“Wild and heavy action!” – Ain’t It Cool News
“Kick-ass!” – YomYomF Network
“Dope as hell!” – Live For Films
“A kinetic, hype-inducing prologue!” – Bloody Disgusting
The Challenger is merely the beginning, the prequel to our original feature screenplay. Learn more about our upcoming Kung Fu movie and how to get involved.
Action/Dramedy, 100 pgs.
Three estranged childhood friends are reunited as adults when their old Kung Fu master dies under suspicious circumstances and, despite being out of shape and washed-up as fighters, they set out to find whoever might have killed their “Master Father” and restore his honor.
Yes, we are making a Kung Fu movie. Full of slamming, whizbang action that will be fun and entertaining to all men with red blood raging through their veins. But I believe we can reach even more people too. We want that blue-haired grandma in Iowa, who hasn’t a mean bone in her body, to rush out of the theater screaming and punching the air. Because deep down it’s a personal story that people all over the world can relate to, the struggle to honor your word. We make fervent promises to our parents, our lovers, our children, and perhaps even our teachers. But what happens when none of them are around anymore to know if you’ve kept them or not?
Bao honed his visual sense from Kung Fu movies, silent comedies, musicals, and Hitchcock. Mentored early on by master action director Corey Yuen, he was instilled with an approach to action that doesn’t rely solely on spectacle, but draws on story and character. Twitch Film praised his written-and-directed short Bookie for its “flawlessly realized world populated by entirely fleshed out and believable characters, driven by a compelling narrative and brought to sumptuous life.” Following an award-winning film festival run, he directed Black Coffee as part of a film anthology produced by Cinema Seattle. His segment’s unique noir style caught the attention of Seattle Magazine, which awarded him their Spotlight Artist of the Year. He has since traveled back to his homeland of Vietnam to work as a film editor. His editing credits include Cho Lon, one of Southeast Asia’s highest-budgeted action blockbusters, and Jackpot, a heartfelt comedy selected as Vietnam’s official entry to the 2016 Oscars for Best Foreign Film. Ain’t It Cool News enthusiastically declared Bao as “a director I expect to see big things from.”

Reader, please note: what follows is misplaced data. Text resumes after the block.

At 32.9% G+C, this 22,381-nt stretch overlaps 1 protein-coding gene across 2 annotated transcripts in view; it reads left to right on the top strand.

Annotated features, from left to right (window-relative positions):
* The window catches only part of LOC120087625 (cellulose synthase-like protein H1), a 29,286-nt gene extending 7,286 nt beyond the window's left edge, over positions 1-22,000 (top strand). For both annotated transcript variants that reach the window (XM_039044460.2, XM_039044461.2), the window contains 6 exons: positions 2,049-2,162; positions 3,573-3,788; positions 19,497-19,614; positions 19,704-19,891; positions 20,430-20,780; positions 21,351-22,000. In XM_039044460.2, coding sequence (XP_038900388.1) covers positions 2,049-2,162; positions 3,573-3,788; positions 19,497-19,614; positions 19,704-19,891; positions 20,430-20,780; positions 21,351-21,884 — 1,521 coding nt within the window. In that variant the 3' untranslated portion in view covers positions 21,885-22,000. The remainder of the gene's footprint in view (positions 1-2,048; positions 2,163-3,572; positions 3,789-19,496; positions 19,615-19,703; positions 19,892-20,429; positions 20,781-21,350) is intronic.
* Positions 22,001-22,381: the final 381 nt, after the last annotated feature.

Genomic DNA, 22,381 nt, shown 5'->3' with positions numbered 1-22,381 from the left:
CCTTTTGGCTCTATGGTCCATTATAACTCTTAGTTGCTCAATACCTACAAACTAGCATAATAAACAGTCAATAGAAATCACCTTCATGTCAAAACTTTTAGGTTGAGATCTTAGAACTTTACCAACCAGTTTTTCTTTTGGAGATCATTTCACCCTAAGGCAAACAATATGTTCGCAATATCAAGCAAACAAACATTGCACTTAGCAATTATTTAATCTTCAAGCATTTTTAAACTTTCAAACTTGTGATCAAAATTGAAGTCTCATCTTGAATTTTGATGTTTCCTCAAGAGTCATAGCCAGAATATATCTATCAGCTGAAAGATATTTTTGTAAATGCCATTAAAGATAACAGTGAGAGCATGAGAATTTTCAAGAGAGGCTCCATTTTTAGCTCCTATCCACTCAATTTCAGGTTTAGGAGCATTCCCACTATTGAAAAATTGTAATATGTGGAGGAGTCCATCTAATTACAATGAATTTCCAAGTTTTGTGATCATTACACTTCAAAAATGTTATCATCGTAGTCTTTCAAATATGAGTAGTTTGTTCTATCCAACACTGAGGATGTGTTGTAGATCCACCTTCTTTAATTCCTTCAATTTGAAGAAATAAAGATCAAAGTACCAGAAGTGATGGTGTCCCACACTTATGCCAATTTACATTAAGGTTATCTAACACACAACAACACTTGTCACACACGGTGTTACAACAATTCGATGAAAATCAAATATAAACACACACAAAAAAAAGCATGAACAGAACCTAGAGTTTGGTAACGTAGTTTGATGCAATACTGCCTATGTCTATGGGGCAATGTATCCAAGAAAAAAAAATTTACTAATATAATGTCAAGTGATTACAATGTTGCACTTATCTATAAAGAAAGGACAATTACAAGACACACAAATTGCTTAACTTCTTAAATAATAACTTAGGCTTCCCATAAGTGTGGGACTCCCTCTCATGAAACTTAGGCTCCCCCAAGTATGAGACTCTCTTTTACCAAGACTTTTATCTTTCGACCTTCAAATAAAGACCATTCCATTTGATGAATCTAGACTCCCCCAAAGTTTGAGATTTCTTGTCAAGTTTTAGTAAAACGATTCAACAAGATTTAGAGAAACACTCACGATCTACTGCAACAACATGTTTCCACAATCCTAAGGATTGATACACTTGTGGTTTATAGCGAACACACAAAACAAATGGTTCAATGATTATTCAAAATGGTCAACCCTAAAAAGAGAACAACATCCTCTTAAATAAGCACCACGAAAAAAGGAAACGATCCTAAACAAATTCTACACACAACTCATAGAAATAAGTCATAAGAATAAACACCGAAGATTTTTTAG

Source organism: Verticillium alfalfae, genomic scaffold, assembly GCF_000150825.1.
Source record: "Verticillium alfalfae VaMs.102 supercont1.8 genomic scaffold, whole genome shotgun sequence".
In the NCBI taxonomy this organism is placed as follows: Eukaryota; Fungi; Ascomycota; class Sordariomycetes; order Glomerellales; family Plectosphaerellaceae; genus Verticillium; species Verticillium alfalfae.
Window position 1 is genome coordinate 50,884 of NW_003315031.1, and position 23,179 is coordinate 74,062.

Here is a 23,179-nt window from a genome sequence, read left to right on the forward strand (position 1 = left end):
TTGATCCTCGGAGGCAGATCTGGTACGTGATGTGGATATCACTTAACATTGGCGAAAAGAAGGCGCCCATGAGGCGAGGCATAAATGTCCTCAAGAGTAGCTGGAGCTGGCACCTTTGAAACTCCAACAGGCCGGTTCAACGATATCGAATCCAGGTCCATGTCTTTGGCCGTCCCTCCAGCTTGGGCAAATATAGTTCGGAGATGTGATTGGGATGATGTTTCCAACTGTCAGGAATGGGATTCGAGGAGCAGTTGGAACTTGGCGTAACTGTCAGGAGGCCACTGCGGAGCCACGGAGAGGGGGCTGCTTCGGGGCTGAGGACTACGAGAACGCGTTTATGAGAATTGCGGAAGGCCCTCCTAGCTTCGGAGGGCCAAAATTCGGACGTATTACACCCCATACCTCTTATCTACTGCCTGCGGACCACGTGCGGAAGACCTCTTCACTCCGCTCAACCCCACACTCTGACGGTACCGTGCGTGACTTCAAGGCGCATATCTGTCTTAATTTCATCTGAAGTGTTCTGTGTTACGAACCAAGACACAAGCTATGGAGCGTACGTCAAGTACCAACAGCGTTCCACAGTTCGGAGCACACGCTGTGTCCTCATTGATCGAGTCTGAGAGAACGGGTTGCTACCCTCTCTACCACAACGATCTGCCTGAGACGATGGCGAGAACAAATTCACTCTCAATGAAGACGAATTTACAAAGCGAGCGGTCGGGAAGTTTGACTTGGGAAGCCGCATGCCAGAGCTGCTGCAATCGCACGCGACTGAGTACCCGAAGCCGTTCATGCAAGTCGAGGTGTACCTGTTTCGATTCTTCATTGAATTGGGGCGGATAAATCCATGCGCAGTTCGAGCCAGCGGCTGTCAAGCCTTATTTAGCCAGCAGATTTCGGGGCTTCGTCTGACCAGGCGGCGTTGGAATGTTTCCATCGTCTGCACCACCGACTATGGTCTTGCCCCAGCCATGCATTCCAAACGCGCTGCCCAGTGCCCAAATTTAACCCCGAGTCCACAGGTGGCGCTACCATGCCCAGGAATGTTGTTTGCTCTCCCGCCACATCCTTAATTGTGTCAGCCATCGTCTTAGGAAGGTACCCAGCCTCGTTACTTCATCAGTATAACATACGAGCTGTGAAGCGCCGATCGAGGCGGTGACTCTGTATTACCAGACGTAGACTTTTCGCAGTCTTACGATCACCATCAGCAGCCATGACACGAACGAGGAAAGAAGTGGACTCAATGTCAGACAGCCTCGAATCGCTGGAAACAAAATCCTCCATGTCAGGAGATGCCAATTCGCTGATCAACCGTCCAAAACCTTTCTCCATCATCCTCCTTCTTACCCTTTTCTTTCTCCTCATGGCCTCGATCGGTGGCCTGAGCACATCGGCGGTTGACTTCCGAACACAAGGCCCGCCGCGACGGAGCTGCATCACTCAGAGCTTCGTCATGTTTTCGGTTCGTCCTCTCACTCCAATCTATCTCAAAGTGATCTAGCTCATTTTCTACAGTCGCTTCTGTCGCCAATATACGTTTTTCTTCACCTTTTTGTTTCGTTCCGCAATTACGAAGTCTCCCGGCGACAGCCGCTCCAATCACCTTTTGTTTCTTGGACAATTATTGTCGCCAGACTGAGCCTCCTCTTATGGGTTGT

An original member of the ground-breaking indie action team ZeroGravity Stunts, Ken has over 20 years of achievement in martial arts, earning a senior instructor rank in Northern Shaolin Kung Fu and four Grand Championship titles. He has gone on to broaden his knowledge with Wushu, Capoeira, Muay Thai, and Brazilian Jiu-Jitsu. He has played starring roles and served as action director/fight choreographer in several key independent action films of the last decade, including Unlucky Stars which recently won Best Fight Choreography at the Action on Film International Film Festival. Ken lives in Los Angeles with his wife, Nicole, where he also works as a graphic artist in the entertainment industry.
Constantly trying to live up to the examples set by his family and Tom Cruise, Michael routinely submitted school projects as narrative video essays rather than written reports. Fortunately, his teachers eventually gave in, so he has been working in video and post production ever since. As a Creative Producer, Michael’s sole purpose in life is to make sure every individual’s needs are met, at all levels of the production. And he does mean every need. A content creator in his own right, Michael has screened dozens of his films nationally and internationally. He still has trouble referring to himself as an artist and a man. Michael currently resides in Los Angeles with his wife and two sons, who are both so beautiful it’s frightening.
Al’n harbored great passion for martial arts films and NBA basketball from a young age. After reaching the staggering height of 5 foot 7 inches, Al’n put all his energy into making backyard Kung Fu films in high school using home video cameras. He continued his education in Seattle at the University of Washington, focusing on post-modern cinema and martial arts films. Having started out in camera department before transitioning to producing, Al’n brings a holistic knowledge in creative problem-solving and film set management – ensuring a productive, positive, and safe environment.